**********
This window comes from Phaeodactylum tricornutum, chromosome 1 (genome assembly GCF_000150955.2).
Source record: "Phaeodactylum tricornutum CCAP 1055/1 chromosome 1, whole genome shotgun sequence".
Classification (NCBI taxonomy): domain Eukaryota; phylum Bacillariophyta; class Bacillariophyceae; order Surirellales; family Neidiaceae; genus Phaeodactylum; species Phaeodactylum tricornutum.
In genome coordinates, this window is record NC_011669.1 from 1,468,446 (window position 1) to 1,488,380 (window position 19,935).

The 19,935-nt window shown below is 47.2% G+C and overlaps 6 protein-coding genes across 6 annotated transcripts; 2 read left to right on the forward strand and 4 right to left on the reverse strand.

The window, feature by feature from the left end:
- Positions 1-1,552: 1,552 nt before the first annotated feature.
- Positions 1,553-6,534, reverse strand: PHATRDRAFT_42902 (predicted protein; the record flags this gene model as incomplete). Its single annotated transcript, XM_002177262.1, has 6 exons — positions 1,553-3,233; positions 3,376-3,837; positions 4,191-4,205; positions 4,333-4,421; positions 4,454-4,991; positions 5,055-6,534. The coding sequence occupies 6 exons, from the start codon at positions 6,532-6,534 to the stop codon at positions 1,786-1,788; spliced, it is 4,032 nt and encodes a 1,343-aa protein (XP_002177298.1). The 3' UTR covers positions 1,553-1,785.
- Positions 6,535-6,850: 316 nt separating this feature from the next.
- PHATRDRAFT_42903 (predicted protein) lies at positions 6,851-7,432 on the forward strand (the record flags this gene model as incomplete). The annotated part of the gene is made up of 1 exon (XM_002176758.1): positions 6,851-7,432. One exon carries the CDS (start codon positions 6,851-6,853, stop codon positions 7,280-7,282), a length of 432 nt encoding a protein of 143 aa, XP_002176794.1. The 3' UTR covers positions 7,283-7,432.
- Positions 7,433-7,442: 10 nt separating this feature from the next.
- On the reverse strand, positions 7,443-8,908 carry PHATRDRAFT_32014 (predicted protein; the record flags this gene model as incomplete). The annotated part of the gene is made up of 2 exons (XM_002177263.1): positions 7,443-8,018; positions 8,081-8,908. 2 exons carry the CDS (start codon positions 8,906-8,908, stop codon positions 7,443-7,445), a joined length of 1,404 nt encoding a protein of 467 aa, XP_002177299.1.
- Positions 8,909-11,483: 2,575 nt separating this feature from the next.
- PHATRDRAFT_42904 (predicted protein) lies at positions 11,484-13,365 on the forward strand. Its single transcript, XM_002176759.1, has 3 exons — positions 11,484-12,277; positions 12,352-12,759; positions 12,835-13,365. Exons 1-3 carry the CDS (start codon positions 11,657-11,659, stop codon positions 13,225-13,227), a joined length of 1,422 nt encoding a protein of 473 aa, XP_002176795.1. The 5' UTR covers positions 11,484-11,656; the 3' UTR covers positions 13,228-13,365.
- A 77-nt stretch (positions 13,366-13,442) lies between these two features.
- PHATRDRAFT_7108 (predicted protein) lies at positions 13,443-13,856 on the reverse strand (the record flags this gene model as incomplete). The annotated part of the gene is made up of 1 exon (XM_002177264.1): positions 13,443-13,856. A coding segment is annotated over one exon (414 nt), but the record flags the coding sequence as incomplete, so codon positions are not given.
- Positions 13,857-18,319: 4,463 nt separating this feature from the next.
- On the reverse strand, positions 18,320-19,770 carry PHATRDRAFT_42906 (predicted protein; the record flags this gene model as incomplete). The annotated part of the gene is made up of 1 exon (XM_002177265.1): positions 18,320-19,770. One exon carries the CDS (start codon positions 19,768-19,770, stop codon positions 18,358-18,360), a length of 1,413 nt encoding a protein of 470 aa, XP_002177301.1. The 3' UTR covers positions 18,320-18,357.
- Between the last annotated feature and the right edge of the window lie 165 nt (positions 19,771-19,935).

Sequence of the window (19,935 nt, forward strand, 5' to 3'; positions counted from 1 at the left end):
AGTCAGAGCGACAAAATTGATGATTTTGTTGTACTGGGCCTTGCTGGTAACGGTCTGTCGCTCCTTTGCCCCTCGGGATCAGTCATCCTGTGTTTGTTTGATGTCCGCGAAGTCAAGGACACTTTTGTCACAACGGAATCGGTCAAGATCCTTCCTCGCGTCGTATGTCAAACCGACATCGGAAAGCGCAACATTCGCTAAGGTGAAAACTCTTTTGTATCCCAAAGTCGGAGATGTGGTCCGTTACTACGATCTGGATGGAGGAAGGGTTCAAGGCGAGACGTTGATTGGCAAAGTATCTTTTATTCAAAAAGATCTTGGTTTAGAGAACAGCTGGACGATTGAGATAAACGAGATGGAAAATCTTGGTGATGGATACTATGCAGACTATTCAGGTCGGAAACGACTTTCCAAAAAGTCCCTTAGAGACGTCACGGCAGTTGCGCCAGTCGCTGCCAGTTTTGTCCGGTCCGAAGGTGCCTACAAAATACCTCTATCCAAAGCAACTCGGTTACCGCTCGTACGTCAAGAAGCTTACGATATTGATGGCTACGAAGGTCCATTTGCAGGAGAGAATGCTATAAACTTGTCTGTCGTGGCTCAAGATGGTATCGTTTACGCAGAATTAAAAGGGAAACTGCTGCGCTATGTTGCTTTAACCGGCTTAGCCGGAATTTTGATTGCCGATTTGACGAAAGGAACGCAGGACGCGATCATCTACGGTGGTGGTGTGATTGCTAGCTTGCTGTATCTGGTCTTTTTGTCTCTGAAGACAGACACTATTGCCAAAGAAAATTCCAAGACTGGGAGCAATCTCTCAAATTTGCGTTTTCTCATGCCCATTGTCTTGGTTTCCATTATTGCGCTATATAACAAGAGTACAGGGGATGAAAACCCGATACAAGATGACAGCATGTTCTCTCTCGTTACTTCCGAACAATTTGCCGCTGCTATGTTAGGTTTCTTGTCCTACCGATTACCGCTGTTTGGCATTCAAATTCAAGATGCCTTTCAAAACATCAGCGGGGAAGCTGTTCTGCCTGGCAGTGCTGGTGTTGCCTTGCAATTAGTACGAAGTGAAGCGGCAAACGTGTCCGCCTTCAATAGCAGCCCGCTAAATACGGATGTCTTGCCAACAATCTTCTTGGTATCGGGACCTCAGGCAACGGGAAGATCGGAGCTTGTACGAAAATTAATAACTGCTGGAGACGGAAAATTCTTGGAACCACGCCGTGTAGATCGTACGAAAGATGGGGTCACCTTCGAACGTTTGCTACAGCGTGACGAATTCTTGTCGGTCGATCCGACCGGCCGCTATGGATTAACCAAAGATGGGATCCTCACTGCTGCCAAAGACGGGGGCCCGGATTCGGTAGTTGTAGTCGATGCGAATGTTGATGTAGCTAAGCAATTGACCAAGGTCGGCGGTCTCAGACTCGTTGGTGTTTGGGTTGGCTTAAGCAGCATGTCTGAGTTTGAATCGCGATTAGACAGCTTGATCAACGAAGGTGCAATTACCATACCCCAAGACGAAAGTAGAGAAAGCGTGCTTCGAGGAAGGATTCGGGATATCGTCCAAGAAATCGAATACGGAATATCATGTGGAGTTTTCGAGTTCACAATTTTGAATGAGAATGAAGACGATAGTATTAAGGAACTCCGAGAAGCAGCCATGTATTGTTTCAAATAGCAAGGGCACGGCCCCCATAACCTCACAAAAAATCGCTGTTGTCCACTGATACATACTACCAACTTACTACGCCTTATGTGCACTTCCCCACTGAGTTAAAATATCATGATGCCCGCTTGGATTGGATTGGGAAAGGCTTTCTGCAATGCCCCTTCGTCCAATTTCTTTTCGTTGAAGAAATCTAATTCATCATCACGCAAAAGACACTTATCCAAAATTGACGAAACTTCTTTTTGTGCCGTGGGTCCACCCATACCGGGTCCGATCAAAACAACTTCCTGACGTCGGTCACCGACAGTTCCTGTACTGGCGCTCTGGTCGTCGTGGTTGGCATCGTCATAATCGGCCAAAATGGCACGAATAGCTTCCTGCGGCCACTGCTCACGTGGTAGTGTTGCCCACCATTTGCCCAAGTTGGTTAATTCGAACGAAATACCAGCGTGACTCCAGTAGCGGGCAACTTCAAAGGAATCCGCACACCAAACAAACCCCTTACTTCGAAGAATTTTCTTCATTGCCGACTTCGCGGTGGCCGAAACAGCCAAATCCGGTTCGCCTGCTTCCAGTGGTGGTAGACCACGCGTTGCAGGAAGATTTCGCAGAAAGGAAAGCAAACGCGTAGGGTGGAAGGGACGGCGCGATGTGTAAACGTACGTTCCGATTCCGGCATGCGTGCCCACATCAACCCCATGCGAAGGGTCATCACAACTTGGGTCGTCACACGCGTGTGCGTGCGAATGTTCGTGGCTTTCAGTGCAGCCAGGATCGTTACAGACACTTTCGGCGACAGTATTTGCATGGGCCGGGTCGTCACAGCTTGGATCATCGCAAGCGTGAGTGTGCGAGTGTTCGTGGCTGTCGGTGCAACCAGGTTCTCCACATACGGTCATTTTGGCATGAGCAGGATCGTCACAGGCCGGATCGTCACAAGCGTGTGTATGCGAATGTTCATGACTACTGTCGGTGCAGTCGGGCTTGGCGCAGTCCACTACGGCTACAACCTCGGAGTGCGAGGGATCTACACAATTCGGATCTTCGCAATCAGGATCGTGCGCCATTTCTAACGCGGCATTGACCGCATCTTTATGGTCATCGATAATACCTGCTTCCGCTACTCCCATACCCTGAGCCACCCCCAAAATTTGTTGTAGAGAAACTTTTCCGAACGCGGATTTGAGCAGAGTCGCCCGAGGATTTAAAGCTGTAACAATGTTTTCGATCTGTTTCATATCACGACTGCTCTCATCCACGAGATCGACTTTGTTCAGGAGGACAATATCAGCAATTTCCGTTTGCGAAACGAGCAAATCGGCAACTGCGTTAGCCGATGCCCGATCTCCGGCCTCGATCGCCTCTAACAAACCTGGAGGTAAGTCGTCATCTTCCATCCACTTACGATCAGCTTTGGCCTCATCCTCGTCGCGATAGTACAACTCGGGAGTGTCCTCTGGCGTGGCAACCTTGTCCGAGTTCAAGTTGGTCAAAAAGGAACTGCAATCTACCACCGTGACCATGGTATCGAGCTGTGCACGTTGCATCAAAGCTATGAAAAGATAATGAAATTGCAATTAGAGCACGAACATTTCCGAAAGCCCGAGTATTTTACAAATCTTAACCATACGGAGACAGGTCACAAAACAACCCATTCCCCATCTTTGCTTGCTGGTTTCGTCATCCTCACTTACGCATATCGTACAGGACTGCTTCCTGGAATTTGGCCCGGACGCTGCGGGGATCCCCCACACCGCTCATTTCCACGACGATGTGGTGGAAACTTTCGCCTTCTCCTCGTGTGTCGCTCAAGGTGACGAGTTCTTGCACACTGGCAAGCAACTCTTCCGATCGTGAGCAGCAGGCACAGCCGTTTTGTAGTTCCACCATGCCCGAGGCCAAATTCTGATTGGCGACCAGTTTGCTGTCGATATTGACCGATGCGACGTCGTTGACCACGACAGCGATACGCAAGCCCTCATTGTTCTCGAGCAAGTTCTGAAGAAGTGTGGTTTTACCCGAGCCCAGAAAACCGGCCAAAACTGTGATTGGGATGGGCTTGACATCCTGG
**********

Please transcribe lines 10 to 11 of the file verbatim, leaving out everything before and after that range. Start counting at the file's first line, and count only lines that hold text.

- PHATRDRAFT_42903 (predicted protein) lies at positions 6,851-7,432 on the forward strand (the record flags this gene model as incomplete). The annotated part of the gene is made up of 1 exon (XM_002176758.1): positions 6,851-7,432. One exon carries the CDS (start codon positions 6,851-6,853, stop codon positions 7,280-7,282), a length of 432 nt encoding a protein of 143 aa, XP_002176794.1. The 3' UTR covers positions 7,283-7,432.
- Positions 7,433-7,442: 10 nt separating this feature from the next.